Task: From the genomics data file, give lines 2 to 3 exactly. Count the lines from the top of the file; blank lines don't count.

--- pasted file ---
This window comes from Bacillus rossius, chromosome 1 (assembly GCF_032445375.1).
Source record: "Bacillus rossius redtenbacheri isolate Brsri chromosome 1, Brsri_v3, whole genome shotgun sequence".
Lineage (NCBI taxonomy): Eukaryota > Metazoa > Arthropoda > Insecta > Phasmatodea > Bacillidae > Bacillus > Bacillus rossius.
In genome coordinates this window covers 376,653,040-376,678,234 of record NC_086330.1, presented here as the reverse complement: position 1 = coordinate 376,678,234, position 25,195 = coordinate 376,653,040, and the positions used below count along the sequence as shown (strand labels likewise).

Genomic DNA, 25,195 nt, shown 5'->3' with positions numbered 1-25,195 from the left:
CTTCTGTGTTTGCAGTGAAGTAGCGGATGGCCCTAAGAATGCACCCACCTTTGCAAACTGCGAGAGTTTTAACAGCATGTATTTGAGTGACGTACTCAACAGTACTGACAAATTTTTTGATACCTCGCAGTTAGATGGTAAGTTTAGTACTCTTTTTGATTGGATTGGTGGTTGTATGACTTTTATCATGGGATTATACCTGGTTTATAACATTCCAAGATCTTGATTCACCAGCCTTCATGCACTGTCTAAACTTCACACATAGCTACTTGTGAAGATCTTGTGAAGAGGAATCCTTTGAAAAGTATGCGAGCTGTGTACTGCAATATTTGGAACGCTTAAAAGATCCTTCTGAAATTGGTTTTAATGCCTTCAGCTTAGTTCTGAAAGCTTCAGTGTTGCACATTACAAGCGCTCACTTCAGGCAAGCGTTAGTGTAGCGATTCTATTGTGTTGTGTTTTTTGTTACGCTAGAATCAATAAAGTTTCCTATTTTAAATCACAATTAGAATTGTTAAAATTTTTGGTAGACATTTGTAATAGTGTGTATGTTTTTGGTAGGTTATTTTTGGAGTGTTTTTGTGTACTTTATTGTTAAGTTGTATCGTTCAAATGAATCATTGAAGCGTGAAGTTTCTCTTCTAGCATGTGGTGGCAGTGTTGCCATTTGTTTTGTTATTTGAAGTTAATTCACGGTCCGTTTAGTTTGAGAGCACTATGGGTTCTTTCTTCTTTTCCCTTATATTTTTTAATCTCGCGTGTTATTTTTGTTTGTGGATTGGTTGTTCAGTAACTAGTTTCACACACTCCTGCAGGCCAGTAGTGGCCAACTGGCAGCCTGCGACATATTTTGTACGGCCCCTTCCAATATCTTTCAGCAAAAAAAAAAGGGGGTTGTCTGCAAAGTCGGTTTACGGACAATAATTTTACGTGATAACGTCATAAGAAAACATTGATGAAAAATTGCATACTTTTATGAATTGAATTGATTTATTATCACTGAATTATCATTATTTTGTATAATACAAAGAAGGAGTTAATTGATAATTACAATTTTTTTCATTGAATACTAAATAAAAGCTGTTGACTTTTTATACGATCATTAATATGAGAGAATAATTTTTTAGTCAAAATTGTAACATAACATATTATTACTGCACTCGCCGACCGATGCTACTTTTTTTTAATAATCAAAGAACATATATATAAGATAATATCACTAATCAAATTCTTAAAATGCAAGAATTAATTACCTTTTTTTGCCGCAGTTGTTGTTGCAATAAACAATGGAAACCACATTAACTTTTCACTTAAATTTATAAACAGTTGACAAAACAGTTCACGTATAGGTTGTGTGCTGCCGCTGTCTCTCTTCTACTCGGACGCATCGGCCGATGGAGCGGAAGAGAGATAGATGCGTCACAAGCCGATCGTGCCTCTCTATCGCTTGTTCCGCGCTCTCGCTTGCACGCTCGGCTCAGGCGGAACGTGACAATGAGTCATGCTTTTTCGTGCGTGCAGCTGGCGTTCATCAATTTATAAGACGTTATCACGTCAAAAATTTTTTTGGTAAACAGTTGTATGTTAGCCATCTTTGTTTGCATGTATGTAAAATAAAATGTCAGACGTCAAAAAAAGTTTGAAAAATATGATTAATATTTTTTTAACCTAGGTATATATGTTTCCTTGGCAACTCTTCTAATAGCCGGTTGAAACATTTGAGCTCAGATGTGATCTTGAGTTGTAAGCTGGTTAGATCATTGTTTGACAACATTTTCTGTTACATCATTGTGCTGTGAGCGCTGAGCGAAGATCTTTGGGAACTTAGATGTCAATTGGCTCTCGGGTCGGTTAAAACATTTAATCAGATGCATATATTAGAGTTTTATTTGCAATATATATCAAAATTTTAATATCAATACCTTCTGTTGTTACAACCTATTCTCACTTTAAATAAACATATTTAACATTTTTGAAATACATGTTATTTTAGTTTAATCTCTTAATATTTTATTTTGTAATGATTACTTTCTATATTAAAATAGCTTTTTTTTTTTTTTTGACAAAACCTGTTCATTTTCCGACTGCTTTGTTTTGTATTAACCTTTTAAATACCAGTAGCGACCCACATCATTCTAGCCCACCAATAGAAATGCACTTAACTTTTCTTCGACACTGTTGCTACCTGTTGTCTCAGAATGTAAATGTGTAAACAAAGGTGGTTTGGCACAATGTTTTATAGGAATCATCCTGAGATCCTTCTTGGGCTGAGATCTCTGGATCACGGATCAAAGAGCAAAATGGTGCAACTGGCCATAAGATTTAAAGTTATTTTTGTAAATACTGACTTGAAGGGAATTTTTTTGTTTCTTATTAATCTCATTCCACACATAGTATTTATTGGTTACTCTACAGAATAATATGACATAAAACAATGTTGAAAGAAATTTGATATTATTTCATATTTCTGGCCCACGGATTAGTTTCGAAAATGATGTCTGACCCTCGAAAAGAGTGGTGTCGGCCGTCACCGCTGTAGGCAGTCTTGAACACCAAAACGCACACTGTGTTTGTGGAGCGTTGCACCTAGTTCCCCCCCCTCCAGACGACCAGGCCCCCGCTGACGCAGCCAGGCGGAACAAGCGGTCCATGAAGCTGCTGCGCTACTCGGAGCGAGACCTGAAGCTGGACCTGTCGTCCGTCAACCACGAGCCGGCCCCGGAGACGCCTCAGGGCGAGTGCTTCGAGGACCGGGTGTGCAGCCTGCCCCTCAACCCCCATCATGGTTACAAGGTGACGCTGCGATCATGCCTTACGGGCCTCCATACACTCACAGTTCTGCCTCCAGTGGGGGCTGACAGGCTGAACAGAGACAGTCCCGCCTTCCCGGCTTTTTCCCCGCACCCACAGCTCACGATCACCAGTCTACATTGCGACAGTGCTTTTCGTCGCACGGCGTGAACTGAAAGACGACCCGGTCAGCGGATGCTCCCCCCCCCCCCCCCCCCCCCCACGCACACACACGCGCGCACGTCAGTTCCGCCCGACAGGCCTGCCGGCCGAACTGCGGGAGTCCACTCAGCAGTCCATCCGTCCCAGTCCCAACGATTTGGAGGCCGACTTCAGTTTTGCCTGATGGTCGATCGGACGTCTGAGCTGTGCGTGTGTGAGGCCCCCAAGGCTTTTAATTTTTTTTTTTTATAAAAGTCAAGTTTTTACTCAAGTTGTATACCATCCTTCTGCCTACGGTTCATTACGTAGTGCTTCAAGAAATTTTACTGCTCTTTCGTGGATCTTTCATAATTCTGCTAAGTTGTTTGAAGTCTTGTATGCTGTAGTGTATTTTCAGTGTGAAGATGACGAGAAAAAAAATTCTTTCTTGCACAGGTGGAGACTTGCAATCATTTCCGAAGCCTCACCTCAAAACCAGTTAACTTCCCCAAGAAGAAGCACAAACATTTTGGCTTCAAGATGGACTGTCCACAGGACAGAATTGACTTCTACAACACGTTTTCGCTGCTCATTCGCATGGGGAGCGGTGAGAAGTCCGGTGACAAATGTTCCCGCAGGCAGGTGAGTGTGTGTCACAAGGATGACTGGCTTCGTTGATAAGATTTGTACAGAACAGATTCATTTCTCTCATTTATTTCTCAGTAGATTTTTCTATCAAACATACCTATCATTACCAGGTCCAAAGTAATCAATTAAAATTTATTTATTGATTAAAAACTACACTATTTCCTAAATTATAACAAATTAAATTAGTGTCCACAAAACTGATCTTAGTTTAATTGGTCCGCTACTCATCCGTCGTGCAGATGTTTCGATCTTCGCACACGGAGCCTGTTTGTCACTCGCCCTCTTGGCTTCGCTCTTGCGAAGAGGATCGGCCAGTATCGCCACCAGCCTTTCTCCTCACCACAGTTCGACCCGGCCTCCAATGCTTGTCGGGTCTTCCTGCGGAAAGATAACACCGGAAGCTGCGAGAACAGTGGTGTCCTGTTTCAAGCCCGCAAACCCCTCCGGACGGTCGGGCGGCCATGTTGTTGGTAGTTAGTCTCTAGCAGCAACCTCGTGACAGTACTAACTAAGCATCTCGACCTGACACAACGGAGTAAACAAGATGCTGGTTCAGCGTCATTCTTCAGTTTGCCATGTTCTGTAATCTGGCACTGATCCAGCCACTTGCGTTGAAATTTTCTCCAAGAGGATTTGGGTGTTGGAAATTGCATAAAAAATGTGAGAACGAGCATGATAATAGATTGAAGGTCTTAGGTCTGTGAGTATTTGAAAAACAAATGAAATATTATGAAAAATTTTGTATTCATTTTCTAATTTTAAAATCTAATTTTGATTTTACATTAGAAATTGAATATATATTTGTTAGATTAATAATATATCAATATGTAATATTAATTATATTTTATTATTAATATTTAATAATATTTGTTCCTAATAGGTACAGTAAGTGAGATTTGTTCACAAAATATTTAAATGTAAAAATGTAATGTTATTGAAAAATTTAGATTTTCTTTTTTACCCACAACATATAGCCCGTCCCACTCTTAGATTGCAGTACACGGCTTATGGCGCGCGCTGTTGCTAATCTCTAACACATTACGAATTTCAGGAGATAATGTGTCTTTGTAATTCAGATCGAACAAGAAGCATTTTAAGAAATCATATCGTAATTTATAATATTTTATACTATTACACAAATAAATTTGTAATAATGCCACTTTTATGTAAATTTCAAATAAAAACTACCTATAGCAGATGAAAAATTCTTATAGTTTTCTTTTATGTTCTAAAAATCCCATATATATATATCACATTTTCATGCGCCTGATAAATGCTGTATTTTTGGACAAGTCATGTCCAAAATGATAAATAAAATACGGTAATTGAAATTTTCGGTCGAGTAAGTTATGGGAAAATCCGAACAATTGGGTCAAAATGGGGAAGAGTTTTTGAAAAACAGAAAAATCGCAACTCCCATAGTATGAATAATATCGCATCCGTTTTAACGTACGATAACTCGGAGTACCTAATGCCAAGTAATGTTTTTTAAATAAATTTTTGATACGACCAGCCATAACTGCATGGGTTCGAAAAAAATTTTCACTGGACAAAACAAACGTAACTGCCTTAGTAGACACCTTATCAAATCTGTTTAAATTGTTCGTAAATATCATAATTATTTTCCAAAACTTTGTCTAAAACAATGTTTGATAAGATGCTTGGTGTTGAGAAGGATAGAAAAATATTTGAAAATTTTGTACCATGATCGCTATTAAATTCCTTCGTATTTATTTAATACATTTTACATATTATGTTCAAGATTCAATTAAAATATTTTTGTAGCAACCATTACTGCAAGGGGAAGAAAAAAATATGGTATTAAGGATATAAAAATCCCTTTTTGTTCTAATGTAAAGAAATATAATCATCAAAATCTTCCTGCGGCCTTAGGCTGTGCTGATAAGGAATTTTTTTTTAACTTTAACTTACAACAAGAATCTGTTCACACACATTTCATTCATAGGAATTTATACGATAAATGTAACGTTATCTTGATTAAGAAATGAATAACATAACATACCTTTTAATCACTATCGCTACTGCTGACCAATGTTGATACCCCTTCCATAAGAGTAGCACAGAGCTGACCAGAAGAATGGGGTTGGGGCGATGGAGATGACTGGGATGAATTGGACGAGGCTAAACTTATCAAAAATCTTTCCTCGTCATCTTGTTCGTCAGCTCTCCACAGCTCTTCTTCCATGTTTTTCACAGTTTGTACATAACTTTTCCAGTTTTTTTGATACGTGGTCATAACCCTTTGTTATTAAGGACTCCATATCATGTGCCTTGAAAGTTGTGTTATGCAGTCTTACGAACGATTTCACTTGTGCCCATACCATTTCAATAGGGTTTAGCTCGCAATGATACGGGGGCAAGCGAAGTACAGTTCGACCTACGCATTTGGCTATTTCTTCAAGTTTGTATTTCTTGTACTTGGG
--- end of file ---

Source record: "Bacillus rossius redtenbacheri isolate Brsri chromosome 1, Brsri_v3, whole genome shotgun sequence".
Lineage (NCBI taxonomy): Eukaryota > Metazoa > Arthropoda > Insecta > Phasmatodea > Bacillidae > Bacillus > Bacillus rossius.